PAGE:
From 2007 to 2012, Servos’ team found high levels of endocrine disruptors in the water downstream of the water treatment plant. Many of these chemicals mimicked the action of estrogen, a female sex hormone. Some endocrine disruptors came from birth control pills. Their synthetic hormones left a woman’s body in urine. Flushed down the toilet, they ended up at a water-treatment plant. Another common endocrine disruptor is nonylphenol (NON-ul-FEE-nul). It’s a breakdown product of certain surfactants. (Surfactants are chemicals that let liquids mix that would not ordinarily do so.) The problem: Nonylphenol, too, can mimic estrogen.

Story continues below image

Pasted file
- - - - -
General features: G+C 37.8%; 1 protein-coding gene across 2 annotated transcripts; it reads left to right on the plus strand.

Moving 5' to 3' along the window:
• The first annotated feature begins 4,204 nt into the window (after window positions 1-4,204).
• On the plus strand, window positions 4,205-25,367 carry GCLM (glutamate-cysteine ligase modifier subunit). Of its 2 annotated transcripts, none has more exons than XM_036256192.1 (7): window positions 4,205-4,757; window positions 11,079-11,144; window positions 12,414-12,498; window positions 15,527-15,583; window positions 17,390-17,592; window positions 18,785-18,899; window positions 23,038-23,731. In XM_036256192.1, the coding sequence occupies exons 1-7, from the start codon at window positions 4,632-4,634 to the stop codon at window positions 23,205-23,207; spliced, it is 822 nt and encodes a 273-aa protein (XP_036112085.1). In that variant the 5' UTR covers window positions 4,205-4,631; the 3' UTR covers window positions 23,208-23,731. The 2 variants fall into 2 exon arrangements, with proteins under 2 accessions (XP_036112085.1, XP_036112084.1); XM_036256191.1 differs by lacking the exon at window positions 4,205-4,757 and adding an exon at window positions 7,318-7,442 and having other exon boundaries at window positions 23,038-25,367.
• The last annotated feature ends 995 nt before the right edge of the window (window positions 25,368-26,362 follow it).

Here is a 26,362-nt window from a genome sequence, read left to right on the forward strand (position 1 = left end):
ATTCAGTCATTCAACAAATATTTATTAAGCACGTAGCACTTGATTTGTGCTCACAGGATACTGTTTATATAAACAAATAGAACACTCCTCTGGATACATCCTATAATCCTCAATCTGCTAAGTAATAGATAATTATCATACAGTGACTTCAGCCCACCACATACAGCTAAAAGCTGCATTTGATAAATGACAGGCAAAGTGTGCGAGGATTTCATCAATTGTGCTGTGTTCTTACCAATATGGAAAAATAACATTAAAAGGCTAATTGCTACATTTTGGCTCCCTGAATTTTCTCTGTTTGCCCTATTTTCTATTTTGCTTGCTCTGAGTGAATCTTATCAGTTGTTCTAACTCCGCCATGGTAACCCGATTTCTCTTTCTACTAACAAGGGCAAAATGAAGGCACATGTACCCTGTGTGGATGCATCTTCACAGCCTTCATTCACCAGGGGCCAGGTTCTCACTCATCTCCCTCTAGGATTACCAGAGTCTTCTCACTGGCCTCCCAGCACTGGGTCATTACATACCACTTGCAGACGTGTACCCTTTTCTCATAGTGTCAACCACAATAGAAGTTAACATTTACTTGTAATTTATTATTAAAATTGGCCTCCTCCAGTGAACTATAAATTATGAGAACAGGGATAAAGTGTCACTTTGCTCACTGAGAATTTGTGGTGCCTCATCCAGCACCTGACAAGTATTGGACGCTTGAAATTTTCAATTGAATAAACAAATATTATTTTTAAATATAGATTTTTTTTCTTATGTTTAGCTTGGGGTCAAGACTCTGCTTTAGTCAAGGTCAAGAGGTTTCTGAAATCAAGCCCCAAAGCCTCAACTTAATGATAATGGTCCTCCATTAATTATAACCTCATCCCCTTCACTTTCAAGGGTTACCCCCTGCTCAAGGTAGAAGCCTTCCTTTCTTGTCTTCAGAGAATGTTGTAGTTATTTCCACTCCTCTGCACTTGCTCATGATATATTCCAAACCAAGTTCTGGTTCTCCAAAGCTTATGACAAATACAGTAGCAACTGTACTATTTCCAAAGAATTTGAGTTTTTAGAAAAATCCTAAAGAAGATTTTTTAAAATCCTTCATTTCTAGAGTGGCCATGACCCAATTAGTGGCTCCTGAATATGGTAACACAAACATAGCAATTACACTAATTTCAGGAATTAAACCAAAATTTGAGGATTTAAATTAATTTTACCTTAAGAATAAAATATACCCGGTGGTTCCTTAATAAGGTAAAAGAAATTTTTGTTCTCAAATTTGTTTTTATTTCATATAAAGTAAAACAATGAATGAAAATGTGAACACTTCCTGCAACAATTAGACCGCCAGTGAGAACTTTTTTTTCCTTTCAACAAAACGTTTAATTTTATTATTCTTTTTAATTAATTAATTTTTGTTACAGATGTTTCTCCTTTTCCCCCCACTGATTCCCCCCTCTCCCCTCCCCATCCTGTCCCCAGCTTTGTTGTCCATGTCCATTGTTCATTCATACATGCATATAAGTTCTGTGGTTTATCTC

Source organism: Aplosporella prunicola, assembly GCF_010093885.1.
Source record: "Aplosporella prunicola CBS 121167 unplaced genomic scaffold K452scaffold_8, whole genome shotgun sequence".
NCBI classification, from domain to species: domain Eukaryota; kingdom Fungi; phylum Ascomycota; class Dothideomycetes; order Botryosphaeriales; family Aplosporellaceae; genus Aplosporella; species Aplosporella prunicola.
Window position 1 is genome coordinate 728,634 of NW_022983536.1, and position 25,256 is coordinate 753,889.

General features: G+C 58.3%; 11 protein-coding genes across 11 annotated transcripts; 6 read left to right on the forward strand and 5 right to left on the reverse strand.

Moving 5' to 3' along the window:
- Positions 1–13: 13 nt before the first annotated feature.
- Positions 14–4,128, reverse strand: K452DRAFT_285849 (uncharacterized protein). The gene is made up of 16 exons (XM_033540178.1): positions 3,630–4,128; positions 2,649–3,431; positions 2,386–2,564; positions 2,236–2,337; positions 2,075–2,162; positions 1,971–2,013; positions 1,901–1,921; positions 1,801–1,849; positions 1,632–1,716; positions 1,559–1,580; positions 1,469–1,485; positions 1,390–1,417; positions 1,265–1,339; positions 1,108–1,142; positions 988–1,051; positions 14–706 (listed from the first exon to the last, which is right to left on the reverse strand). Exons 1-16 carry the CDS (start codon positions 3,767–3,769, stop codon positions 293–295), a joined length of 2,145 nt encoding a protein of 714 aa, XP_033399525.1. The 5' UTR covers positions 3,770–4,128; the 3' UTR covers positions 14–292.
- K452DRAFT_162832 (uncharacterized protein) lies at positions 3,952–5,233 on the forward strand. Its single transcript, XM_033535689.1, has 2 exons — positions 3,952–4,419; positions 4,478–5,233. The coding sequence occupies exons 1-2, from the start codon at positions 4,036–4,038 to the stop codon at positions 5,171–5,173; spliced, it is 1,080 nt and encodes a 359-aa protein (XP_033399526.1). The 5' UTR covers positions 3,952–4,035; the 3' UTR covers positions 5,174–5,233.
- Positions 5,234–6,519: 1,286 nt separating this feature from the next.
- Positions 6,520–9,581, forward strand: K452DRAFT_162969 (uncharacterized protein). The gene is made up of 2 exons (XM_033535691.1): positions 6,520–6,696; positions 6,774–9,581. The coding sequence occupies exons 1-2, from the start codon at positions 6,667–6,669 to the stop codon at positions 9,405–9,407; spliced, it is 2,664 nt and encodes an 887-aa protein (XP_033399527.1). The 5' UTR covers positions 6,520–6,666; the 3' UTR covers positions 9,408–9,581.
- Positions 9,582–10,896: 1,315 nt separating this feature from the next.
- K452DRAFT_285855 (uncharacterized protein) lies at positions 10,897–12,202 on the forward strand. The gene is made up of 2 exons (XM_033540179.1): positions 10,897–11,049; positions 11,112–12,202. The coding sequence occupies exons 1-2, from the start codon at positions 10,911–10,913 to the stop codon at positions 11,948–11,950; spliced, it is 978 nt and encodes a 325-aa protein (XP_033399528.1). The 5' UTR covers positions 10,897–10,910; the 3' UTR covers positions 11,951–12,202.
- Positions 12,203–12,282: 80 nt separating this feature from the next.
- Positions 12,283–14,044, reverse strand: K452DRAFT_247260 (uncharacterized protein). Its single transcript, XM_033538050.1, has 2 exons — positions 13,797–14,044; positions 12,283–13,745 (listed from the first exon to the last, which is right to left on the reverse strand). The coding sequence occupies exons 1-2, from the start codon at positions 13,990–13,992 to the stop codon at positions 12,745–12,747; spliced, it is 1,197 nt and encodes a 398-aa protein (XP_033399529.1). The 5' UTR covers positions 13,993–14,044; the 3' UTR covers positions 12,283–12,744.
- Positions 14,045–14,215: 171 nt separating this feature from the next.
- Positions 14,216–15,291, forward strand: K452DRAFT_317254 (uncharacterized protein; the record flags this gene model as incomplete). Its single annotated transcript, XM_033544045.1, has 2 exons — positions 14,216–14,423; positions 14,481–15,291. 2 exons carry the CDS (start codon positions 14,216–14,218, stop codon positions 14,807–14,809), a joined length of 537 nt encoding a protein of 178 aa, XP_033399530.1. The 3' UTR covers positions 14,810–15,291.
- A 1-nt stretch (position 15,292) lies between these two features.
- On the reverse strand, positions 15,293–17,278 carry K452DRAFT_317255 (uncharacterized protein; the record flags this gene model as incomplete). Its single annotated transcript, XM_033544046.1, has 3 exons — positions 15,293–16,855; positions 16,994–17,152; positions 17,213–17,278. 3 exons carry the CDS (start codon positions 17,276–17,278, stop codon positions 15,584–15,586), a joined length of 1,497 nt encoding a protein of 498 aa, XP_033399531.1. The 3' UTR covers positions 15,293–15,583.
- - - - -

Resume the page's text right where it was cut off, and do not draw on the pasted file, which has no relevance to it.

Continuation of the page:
730_inline_feminized_rainbow_darter.png
When scientists cut open this male rainbow darter, they found it had inappropriately made eggs (round yellow features). Those eggs were growing in its testes.Courtesy of Mark Servos

Some male rainbow darters exposed to these pollutants produced eggs in their testes. This took a lot of energy. That reduced the energy available for them to make sperm. Affected fish may have made damaged sperm — or no sperm at all. Eggs laid in the water by females won’t mature and hatch unless males release sperm to fertilize those eggs. So egg-making by males could cause fish populations  to shrink. Oh, and the eggs made by those males: They’re worthless. The bodies of males lack the tubes needed to release those eggs. So the eggs just collect and take up space in the males’ bodies.

Bacteria, bubbles and healthier fish